# 1 works because it is a set date that is specified in the FLIP-CRUT document.

# 2 works due to the fact that these life events are not “Discretionary With”, or “Under the Control of” the Donor, the Trustee, or any other person.

# 3 works due to the fact that the sale of unmarketable assets requires two parties – a Buyer and a Seller – both of whom should concur on a a great deal of figuring out factors. Both sides are not “Discretionary With”, or “Under the Control of” the Donor, the Trustee, or any other individual.

Additional Treasury Department Guidance about Acceptable Triggering Events.

In Treas. Reg. §1.664-3(a)(1)(i)(e) the Regulations offer seven (7) examples of exactly what an acceptable triggering occasion may look like. These “safe harbors” should not be considered exclusive in nature.

They are:.

1. Upon the sale of the Donor’s former individual residence;.
2. The sale of securities for which there is no available securities exemption allowing a public sale.
3. When the income recipient reaches a specific age;.
4. When the Donor gets married;.
5. When the Donor divorces;.
6. When the income recipient’s very first child is born; and.
7. When the earnings recipient’s father dies.

While these are not the only circumstances that will be approved, each of them is a safe harbor, indicating they should be authorized if the fact-pattern matches the safe harbor.

When considering setting up a FLIP-CRUT, it is critical to have the advice of competent legal and tax counsel.

To learn more about the amazing tax benefits of a FLIP-CRUT Consult with a Planned Giving Attorney at Ainer and Fraker 408-777-0776 right away.

The FLIP-CRUT is One of the Most Flexible Tools in Planned Giving

Oakland, CA – 408-777-0776 – One of the most flexible techniques in Charitable Giving is the FLIP-CRUT.

The FLIP-CRUT helps clients solve the problem where they wish to donate a specific piece of real estate (or other non-liquid property) to a Charitable Remainder Trust, but they aren’t sure exactly when the real property will be sold.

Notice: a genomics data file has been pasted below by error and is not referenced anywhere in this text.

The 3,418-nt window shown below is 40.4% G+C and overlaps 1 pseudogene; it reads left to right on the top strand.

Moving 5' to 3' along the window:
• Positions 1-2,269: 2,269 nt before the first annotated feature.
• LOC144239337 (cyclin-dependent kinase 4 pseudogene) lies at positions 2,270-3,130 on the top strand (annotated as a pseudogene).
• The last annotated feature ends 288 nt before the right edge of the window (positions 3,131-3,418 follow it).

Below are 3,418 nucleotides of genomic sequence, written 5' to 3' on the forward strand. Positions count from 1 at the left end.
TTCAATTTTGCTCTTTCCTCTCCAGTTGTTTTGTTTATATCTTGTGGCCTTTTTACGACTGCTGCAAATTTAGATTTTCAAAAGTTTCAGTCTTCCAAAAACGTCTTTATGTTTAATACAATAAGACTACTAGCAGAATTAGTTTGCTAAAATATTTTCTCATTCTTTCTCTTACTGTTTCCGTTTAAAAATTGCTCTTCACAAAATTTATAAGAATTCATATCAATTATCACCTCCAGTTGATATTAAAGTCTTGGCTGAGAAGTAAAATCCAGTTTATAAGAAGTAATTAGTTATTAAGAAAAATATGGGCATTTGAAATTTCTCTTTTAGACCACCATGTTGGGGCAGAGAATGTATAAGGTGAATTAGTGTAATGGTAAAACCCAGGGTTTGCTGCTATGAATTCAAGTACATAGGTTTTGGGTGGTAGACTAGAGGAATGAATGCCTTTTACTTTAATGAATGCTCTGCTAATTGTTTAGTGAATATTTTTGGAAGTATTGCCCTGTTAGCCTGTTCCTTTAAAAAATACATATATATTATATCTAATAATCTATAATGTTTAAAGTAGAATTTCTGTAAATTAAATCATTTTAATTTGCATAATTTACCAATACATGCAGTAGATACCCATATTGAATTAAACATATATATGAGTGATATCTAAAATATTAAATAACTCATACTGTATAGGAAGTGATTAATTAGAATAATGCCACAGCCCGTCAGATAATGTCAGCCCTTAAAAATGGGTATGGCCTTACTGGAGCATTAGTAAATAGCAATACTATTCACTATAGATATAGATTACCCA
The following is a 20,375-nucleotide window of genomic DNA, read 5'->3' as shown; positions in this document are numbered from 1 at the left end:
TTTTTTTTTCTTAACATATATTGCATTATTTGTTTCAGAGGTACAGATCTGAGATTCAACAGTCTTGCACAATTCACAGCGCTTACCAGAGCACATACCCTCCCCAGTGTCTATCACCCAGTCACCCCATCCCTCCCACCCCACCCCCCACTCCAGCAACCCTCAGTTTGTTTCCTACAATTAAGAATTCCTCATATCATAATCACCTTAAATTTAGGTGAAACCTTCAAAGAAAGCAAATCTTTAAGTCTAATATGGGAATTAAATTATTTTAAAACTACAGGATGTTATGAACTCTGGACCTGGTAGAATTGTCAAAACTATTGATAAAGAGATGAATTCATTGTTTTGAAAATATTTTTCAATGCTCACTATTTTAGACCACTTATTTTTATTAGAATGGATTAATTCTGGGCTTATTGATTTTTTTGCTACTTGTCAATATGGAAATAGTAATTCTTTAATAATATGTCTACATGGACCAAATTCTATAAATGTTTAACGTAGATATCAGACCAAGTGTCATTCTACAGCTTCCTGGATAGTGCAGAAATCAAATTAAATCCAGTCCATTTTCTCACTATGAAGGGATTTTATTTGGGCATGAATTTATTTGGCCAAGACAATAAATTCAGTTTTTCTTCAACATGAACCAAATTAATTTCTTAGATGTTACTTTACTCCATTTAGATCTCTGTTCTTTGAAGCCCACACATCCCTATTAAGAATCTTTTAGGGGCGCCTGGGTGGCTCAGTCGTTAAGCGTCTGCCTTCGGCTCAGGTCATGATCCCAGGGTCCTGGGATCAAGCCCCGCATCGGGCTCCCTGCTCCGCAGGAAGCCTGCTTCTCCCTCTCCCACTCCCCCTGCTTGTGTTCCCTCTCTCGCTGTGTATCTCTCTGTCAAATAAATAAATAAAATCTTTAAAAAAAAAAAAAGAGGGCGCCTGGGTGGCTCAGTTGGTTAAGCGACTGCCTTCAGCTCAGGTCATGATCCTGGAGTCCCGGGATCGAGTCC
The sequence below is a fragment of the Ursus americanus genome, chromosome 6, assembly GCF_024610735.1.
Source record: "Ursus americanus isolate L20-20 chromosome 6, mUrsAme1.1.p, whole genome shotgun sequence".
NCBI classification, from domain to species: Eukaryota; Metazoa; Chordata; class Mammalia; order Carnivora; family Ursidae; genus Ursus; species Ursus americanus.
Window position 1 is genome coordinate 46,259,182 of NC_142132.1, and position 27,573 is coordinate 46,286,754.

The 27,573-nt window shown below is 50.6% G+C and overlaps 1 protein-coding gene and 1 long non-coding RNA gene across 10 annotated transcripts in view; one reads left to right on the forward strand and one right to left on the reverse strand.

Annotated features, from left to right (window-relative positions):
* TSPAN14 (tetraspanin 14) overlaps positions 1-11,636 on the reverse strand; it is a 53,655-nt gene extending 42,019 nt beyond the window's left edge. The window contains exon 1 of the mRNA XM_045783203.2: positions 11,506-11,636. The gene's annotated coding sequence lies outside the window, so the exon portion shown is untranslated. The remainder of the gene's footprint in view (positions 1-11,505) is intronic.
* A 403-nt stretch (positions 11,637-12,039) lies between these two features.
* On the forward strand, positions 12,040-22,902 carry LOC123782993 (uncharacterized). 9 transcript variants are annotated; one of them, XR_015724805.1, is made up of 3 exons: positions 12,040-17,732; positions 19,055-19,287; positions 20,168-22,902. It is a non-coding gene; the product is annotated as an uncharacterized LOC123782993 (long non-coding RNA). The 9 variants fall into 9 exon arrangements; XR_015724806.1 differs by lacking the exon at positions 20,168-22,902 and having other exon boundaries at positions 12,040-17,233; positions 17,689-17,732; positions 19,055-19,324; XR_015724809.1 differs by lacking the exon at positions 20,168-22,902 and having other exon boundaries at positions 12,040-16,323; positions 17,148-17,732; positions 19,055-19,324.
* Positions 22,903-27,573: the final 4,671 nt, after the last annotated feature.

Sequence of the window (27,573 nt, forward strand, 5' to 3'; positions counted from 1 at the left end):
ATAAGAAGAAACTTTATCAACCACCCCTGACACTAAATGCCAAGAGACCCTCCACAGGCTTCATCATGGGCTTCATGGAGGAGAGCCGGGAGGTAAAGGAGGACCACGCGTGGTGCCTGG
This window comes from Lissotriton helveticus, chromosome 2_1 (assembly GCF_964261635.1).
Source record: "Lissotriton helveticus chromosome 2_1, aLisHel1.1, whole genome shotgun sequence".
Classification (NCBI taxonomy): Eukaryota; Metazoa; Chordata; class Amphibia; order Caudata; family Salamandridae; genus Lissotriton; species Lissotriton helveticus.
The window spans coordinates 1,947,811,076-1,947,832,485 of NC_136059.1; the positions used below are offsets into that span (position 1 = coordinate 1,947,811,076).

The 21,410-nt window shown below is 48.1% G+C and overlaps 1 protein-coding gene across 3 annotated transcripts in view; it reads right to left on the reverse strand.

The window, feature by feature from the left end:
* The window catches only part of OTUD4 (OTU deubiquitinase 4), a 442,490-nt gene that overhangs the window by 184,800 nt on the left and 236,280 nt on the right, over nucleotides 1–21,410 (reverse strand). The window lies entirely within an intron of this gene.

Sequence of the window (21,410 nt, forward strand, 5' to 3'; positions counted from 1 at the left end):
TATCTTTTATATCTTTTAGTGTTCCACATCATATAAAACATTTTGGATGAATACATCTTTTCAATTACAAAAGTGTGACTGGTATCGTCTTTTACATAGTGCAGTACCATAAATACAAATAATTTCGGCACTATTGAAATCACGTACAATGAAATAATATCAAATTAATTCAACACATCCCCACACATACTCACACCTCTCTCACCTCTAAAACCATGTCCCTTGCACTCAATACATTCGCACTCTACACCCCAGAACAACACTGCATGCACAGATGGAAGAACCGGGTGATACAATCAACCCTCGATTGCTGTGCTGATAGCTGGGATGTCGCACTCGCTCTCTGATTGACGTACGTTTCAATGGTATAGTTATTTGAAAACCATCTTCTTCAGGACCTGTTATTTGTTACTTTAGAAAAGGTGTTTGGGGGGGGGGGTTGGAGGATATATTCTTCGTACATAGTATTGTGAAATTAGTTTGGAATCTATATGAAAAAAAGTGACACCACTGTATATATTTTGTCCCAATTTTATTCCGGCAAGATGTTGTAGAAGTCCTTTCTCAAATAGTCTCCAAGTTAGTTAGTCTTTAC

As a General Rule, this is going to be a problem, since a Standard Charitable Remainder Trust is always required to distribute its Unitrust or Annuity amount, whether or not adequate income exists.

The FLIP-CRUT overcomes this problem by enabling you to defer the Unitrust or Annuity payout until after the real estate (or other non-liquid property) is sold.

Here’s how it works:

Normally, a Charitable Remainder Trust is required to pay out either a fixed percentage (unitrust) or fixed dollar amount (annuity) to the Income Recipient, no less than on an annual basis.

What happens if the Trust doesn’t have sufficient assets that are capable of generating the required amount annually?

The solution is to start with a Net Income Charitable Remainder Trust, which contains provisions permitting it to switch over (or FLIP) into a Standard Charitable Remainder Trust on a specified future event.

During the initial period, the CRT will distribute the lesser of Net Income or the Unitrust amount. If there is no Net Income, then the amount distributed during that period will be zero.

Upon the occurrence of a “Triggering Event”, the Trust then converts to a Standard CRT, and pays out the originally defined percentage.

In this particular client’s example, he donated a $3.2 million piece of investment property, into an 8 %, 12 year FLIP-CRT.

The net income is going to be zero during the initial period, prior to the sale of the real property.

However, upon the occurrence of the Triggering Event – in this instance the sale of the real property – the CRT begins its annual 8 % unitrust distribution to the Client.

Here are a few essential rules to using a FLIP-CRUT:

(1) The “triggering event” may not be something that is “under the control” of the Grantor. Interestingly enough, however, the sale of real estate is not considered being “under the control” of the Grantor.

(2) The Client can also serve as the Trustee of the CRT in certain cases. However, if hard to value assets
are donated – such as real property, partnership interests … essentially anything other than cash or publicly traded securities – than an outside Special Independent Trustee will be required to manage those transactions.

IN CONCLUSION: The FLIP-CRUT is actually a great instrument when you want to transfer Unmarketable Assets – or those that may not immediately produce income – to a CRT. You will still enjoy the substantial tax benefits of a CRT, while not being required to payout Income until it is actually available.

To learn how you can profit from the incredible tax benefits of a FLIP-CRUT Get in touch with a Planned Giving Attorney with Ainer and Fraker 408-777-0776 right away.